From one of my favorite bloggers, James Lileks:
Wife took (the dog) for a walk later. He was slow. Very slow. "He's not going to be with us much longer," she said. Resigned. Then hopeful: "But I've been saying that for three years."
"Where did he take you tonight?"
"Well, I let him go where he wanted, and we went up the hill to the water tower, and then back down, and when we got home he didn't want to go up the steps so he went down the street, and I thought he would go up the back steps, but he looked at me, like 'I'm not done,' and we walked east and around the neighborhood again. But it was dark and he can't see anything."
"But he can smell."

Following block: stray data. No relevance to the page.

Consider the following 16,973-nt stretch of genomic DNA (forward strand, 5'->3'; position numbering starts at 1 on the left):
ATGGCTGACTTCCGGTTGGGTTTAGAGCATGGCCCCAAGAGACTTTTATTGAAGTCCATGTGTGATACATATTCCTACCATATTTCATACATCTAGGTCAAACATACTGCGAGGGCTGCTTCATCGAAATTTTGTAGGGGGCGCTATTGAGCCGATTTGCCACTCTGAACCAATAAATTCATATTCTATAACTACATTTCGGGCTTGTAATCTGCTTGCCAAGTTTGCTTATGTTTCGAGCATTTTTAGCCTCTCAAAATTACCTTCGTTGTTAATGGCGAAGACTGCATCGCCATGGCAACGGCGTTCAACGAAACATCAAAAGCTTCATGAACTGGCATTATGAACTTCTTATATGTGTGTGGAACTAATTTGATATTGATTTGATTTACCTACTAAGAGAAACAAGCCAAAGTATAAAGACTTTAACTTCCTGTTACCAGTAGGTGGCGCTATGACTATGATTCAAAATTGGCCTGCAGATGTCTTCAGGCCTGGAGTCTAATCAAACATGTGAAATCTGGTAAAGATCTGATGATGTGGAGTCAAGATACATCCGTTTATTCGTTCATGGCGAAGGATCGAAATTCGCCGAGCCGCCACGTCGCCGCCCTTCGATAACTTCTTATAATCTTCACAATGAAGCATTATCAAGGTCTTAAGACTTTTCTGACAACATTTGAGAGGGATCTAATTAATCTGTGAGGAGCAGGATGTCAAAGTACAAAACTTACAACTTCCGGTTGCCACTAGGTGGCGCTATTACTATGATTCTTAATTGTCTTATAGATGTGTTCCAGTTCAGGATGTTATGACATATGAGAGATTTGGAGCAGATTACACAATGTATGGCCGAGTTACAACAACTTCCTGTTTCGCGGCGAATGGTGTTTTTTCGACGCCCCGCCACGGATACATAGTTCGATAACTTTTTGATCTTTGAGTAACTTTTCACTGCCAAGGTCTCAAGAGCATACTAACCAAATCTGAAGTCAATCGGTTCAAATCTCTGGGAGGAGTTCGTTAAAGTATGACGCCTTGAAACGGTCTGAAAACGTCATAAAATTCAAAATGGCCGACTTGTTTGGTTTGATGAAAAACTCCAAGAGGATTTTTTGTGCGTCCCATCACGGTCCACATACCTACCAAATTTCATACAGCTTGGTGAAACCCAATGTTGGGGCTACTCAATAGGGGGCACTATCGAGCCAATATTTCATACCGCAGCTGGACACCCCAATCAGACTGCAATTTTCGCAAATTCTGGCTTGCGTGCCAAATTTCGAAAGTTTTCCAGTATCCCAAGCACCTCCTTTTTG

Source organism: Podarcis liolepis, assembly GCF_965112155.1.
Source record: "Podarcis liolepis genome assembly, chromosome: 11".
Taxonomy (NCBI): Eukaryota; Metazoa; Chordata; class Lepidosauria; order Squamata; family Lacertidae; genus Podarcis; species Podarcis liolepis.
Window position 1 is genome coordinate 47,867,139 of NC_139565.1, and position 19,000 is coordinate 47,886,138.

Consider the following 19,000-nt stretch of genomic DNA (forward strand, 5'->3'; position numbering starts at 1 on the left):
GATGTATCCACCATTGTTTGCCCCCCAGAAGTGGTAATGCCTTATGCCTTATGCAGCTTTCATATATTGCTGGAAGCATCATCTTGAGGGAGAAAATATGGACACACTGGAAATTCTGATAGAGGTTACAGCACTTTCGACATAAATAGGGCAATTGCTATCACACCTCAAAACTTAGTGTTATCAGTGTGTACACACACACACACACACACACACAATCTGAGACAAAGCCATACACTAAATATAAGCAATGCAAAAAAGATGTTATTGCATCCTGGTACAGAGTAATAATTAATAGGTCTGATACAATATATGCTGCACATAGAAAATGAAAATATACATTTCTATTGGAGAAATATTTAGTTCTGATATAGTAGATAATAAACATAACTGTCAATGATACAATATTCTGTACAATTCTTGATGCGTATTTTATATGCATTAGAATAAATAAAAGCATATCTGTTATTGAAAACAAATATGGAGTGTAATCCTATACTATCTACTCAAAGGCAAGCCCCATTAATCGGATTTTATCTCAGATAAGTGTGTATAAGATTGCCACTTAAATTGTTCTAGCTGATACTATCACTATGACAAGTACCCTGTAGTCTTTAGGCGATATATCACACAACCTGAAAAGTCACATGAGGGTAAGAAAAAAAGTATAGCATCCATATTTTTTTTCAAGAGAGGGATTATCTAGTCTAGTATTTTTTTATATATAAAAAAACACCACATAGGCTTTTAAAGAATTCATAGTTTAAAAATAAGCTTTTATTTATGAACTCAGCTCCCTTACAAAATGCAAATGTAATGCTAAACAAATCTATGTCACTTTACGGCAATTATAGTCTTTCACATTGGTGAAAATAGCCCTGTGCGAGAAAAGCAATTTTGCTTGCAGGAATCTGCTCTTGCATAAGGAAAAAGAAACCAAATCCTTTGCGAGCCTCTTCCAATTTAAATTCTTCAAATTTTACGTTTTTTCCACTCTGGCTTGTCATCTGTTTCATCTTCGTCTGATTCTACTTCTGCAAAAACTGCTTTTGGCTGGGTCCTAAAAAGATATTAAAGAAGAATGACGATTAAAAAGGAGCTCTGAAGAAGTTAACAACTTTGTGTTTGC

Nearly deaf and nearly blind, and the world is still a story, every scent a character, every strong odor a twist in the plot. The dog walks outside and the world is his iPod, and it's always set on shuffle. So it is for us all, really. If you have a dog you know how they come to the door and stand there waiting for you to let them out. Standing at the glass door. The wall that keeps the odors out. They can see, but they can't smell. Daily life for us is just like that. If you're lucky someone opens the door and all the glories rush over you.